“Oh, yes,” she said.

The potato stabilized the earlobe for piercing and kept the needle from stabbing a neck or finger. The ice was to numb the lobe.

“What was the brandy for?”

She wasn’t sure. She thought they used it to sterilize the needle and wipe their earlobes before she and my aunt pierced each other’s ears.

“Maybe you drank it,” I said.

She laughed but didn’t think so because neither she nor my aunt cared much about drinking and neither liked brandy. But I like to imagine my mother and aunt sitting in the kitchen, each tossing back a jigger of brandy then banging their shot glasses on the table, bracing themselves before shoving a needle through each other’s ears.

“We used cheap earrings too because we couldn’t afford gold ones,” she added.

My mother eventually had her ears pierced twice because she didn’t like the position of the original holes. So, she let the old ones close up, and had her ears pierced again. But not by my aunt.

Day 23—Earrings and Necklace Combo

“I like your earrings,” a kindergartener said while I tried to get his sixteen classmates to hang up their coats and line up along the wall.

Did he really like my earrings? They do dangle and shimmer. Or did he sense that I was frustrated and needed a compliment? I was frustrated. Is a kindergartener that insightful? Perhaps, or perhaps not. But he validated my choice of earrings for the day.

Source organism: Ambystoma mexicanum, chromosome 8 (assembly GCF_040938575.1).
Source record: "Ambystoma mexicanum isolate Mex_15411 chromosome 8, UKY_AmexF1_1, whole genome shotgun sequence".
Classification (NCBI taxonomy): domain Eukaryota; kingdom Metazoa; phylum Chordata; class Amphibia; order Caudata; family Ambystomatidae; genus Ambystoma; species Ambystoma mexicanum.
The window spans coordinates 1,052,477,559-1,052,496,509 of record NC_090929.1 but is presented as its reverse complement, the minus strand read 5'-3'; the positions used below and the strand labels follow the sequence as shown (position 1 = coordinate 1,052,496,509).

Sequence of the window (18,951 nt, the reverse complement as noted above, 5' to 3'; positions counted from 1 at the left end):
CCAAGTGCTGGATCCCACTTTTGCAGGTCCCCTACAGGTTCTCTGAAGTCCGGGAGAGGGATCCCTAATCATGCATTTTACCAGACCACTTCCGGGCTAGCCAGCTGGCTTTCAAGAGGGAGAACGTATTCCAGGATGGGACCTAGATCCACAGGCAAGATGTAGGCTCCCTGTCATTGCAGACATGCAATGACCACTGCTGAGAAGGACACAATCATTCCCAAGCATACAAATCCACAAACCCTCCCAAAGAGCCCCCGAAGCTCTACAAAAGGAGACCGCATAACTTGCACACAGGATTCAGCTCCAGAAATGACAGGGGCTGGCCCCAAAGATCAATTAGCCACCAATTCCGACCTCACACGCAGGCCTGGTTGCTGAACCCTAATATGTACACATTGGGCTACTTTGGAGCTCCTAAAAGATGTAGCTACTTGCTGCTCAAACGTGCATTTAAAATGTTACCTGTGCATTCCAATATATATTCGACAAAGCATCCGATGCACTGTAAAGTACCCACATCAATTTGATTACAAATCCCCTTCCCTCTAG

“Thanks,” I said, then returned to organizing seventeen children. I subbed in his classroom today—my first day of subbing since March 2020. After being vaccinated and getting my booster shot, I felt ready.

I chose today’s earrings based on a necklace I always wear with a pale gray top with three-quarter sleeves and a large cowl-like neck highlighted with three pewter-colored buttons. I bought the top and necklace at The Little Gift House in Solon Springs, Wisconsin.

Before the pandemic started, an old friend and I would meet there for lunch, conversation, and a little shopping. The gift shop’s variety of goods is eye candy for adults. They have delicious food, and their desserts, coffee, and smoothies are scrumptious. They’re still open for business.

I bought the earrings at Lotus on the Lake in the Fitger’s Building in Duluth, Minnesota. I bought them to wear with my necklace. Lotus on the Lake closed in January 2021. I don’t know why they closed. My mother and I liked the store and always shopped there when she came to visit.